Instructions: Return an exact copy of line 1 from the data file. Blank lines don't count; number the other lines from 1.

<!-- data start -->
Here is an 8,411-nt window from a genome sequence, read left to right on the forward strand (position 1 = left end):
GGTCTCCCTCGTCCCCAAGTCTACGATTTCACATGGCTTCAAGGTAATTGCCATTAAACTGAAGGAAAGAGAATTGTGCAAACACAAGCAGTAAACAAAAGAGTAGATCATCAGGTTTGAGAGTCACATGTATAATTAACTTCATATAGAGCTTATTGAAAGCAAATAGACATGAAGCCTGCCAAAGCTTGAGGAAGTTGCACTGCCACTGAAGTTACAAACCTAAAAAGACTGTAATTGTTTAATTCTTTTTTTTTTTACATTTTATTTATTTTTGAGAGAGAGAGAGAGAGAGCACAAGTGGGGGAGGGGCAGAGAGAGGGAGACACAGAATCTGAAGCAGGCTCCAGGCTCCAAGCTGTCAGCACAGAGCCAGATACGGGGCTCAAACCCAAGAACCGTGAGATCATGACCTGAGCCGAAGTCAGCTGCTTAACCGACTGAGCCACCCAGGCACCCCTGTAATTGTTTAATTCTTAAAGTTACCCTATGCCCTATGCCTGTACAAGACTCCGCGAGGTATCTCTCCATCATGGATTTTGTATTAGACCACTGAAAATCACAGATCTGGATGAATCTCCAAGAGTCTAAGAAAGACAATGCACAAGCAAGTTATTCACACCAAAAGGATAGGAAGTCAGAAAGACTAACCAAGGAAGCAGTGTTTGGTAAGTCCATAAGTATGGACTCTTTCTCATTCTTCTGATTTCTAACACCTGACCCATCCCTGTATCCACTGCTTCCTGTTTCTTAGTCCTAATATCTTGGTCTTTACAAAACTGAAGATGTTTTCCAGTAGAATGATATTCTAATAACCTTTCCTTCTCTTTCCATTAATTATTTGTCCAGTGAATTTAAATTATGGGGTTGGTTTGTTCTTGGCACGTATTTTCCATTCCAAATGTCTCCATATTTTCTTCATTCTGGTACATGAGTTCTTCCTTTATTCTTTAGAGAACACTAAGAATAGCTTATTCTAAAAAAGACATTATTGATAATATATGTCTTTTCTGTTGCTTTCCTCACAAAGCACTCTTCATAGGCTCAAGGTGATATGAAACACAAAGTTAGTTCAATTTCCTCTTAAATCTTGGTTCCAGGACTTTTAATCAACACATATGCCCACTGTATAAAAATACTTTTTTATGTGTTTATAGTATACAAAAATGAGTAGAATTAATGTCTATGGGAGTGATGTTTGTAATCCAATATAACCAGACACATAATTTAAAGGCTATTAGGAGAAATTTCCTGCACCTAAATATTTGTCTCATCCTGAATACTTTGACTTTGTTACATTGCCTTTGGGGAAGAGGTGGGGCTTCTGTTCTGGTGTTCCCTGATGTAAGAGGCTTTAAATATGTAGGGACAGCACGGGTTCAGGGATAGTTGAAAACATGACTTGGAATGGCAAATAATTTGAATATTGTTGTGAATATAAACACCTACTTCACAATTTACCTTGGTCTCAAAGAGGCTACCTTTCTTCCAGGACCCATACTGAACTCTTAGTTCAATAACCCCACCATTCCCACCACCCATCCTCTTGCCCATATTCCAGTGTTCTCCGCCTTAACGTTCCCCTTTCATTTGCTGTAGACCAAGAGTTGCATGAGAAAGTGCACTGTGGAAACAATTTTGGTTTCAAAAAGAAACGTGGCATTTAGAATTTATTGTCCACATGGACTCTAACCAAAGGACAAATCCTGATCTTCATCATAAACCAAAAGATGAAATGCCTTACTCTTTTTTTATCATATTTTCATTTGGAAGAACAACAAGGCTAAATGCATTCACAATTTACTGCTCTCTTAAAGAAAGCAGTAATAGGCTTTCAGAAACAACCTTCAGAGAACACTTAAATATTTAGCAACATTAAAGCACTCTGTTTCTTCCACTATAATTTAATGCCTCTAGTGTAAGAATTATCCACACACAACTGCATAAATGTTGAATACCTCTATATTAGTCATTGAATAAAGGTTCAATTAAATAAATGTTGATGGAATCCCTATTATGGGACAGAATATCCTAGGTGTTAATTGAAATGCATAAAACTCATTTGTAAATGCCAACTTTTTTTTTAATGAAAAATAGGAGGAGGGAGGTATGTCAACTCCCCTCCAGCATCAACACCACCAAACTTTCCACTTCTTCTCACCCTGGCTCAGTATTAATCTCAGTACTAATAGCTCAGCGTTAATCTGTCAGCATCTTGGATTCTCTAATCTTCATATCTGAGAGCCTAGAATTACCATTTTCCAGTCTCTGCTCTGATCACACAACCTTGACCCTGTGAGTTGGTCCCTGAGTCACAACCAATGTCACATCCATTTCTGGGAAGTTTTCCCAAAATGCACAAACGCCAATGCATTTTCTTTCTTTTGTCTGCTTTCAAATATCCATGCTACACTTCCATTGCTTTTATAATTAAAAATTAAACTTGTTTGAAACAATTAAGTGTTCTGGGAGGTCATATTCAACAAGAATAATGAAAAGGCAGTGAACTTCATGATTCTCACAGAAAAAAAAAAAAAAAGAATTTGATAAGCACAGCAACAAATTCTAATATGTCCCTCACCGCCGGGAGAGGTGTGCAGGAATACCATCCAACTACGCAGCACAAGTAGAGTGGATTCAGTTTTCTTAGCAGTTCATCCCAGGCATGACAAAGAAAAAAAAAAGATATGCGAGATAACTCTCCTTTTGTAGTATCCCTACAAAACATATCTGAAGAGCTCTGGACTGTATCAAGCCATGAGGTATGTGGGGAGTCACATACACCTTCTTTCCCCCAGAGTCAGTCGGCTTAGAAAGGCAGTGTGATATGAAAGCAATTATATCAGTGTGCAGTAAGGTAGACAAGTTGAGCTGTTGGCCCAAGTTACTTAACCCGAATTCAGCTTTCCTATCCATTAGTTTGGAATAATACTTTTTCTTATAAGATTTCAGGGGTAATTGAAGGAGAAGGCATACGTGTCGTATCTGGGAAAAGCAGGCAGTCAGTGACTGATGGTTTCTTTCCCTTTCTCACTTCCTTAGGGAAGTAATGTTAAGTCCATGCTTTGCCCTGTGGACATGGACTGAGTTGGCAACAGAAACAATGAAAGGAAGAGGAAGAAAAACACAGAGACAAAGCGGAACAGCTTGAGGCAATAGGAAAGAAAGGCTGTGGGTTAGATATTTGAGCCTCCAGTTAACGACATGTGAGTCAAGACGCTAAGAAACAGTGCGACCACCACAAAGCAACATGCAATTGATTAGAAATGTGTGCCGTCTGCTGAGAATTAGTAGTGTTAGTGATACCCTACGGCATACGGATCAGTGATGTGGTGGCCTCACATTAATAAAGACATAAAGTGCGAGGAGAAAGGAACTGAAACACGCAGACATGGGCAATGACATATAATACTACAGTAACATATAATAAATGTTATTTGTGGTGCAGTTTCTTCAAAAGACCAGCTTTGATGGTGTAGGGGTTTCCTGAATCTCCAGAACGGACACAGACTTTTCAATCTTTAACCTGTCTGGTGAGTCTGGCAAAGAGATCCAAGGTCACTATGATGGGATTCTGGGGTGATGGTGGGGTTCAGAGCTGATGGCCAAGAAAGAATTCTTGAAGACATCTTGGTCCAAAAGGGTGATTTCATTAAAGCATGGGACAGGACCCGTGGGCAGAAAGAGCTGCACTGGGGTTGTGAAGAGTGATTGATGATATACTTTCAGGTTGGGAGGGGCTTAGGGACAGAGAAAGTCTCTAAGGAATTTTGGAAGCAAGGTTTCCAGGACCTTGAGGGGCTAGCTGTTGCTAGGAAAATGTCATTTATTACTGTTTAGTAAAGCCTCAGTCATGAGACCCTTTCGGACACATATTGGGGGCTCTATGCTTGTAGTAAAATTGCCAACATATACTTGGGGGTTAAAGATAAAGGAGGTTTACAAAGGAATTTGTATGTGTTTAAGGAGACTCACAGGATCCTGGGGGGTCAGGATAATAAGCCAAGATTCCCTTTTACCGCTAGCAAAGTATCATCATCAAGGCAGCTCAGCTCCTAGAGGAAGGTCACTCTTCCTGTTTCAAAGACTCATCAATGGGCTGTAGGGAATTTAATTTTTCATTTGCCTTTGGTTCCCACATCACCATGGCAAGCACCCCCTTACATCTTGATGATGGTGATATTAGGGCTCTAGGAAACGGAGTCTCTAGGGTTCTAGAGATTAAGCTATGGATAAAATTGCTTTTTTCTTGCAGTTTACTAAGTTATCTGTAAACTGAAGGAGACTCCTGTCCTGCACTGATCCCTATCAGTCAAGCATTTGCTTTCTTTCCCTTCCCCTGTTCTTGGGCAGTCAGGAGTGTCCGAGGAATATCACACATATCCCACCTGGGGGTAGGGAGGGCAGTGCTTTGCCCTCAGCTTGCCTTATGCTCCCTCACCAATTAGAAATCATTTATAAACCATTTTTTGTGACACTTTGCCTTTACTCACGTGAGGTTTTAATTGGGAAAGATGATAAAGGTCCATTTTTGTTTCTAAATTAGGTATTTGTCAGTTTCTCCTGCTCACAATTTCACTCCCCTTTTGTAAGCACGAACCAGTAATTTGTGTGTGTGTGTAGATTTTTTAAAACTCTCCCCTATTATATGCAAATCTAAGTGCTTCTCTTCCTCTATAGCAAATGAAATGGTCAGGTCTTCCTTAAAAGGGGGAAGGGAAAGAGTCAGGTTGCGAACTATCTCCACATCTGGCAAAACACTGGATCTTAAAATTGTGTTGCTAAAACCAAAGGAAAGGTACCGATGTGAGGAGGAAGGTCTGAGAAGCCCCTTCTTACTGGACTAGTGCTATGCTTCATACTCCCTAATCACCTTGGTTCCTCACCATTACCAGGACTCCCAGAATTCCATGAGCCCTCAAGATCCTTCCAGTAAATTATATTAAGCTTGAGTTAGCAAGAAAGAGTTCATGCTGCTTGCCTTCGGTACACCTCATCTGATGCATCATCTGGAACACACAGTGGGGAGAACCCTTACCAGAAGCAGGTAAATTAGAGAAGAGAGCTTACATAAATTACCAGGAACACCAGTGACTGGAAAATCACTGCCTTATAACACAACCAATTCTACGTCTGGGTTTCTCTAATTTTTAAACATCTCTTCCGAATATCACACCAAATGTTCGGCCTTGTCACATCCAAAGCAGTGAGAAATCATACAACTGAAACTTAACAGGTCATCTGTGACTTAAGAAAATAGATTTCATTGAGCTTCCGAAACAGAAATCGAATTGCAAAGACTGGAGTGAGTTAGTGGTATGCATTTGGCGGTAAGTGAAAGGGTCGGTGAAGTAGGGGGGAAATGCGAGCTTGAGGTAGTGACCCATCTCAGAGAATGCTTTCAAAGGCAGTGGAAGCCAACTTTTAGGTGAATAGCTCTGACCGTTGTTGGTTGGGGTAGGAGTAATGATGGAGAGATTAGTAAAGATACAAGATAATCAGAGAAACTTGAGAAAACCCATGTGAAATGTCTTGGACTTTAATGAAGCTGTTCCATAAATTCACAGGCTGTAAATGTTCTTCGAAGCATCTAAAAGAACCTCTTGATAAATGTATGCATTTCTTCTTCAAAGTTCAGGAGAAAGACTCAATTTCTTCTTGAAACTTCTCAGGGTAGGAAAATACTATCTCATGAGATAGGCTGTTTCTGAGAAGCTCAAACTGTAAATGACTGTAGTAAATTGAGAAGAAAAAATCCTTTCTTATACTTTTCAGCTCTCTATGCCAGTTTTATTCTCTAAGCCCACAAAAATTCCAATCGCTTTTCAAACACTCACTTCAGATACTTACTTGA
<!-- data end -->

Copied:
Here is an 8,411-nt window from a genome sequence, read left to right on the forward strand (position 1 = left end):